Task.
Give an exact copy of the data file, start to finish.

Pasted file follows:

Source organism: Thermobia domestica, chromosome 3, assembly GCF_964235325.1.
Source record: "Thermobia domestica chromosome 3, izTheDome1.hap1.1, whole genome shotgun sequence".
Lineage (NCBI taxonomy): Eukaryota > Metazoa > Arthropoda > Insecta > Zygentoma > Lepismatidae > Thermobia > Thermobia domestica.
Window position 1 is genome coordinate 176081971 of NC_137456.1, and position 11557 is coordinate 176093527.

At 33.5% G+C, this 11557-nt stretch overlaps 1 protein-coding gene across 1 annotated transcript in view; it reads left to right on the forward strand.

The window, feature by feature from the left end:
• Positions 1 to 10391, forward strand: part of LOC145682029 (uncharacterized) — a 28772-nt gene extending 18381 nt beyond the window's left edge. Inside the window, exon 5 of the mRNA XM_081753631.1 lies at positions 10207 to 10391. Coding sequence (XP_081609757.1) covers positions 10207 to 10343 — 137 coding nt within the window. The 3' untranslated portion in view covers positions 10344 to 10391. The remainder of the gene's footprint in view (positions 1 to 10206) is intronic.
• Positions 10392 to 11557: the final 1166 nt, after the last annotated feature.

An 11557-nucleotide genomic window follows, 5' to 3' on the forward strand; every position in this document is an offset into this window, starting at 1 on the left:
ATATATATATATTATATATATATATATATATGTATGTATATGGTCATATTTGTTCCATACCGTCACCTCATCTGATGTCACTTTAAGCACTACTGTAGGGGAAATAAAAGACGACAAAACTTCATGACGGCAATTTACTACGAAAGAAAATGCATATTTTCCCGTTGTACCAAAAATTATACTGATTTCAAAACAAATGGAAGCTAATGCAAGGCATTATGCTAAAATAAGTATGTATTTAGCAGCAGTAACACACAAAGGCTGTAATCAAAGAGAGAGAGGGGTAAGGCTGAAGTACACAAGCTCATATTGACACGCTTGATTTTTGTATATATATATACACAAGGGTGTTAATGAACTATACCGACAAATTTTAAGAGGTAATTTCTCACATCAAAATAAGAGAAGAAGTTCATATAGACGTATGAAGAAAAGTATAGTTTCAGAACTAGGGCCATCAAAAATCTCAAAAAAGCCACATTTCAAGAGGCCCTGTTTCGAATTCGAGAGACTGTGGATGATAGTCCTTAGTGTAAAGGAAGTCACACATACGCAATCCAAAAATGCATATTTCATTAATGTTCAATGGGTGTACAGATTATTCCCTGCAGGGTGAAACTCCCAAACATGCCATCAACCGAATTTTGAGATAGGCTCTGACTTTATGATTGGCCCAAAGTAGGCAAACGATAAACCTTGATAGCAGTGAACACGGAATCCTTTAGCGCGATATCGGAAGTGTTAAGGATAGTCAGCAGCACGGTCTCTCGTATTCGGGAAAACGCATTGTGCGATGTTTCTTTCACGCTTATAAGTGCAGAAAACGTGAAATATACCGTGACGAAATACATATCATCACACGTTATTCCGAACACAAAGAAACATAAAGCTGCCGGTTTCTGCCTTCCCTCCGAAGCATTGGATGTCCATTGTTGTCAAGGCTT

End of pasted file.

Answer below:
Source organism: Thermobia domestica, chromosome 3, assembly GCF_964235325.1.
Source record: "Thermobia domestica chromosome 3, izTheDome1.hap1.1, whole genome shotgun sequence".
Lineage (NCBI taxonomy): Eukaryota > Metazoa > Arthropoda > Insecta > Zygentoma > Lepismatidae > Thermobia > Thermobia domestica.
Window position 1 is genome coordinate 176081971 of NC_137456.1, and position 11557 is coordinate 176093527.

At 33.5% G+C, this 11557-nt stretch overlaps 1 protein-coding gene across 1 annotated transcript in view; it reads left to right on the forward strand.

The window, feature by feature from the left end:
• Positions 1 to 10391, forward strand: part of LOC145682029 (uncharacterized) — a 28772-nt gene extending 18381 nt beyond the window's left edge. Inside the window, exon 5 of the mRNA XM_081753631.1 lies at positions 10207 to 10391. Coding sequence (XP_081609757.1) covers positions 10207 to 10343 — 137 coding nt within the window. The 3' untranslated portion in view covers positions 10344 to 10391. The remainder of the gene's footprint in view (positions 1 to 10206) is intronic.
• Positions 10392 to 11557: the final 1166 nt, after the last annotated feature.

An 11557-nucleotide genomic window follows, 5' to 3' on the forward strand; every position in this document is an offset into this window, starting at 1 on the left:
ATATATATATATTATATATATATATATATATGTATGTATATGGTCATATTTGTTCCATACCGTCACCTCATCTGATGTCACTTTAAGCACTACTGTAGGGGAAATAAAAGACGACAAAACTTCATGACGGCAATTTACTACGAAAGAAAATGCATATTTTCCCGTTGTACCAAAAATTATACTGATTTCAAAACAAATGGAAGCTAATGCAAGGCATTATGCTAAAATAAGTATGTATTTAGCAGCAGTAACACACAAAGGCTGTAATCAAAGAGAGAGAGGGGTAAGGCTGAAGTACACAAGCTCATATTGACACGCTTGATTTTTGTATATATATATACACAAGGGTGTTAATGAACTATACCGACAAATTTTAAGAGGTAATTTCTCACATCAAAATAAGAGAAGAAGTTCATATAGACGTATGAAGAAAAGTATAGTTTCAGAACTAGGGCCATCAAAAATCTCAAAAAAGCCACATTTCAAGAGGCCCTGTTTCGAATTCGAGAGACTGTGGATGATAGTCCTTAGTGTAAAGGAAGTCACACATACGCAATCCAAAAATGCATATTTCATTAATGTTCAATGGGTGTACAGATTATTCCCTGCAGGGTGAAACTCCCAAACATGCCATCAACCGAATTTTGAGATAGGCTCTGACTTTATGATTGGCCCAAAGTAGGCAAACGATAAACCTTGATAGCAGTGAACACGGAATCCTTTAGCGCGATATCGGAAGTGTTAAGGATAGTCAGCAGCACGGTCTCTCGTATTCGGGAAAACGCATTGTGCGATGTTTCTTTCACGCTTATAAGTGCAGAAAACGTGAAATATACCGTGACGAAATACATATCATCACACGTTATTCCGAACACAAAGAAACATAAAGCTGCCGGTTTCTGCCTTCCCTCCGAAGCATTGGATGTCCATTGTTGTCAAGGCTT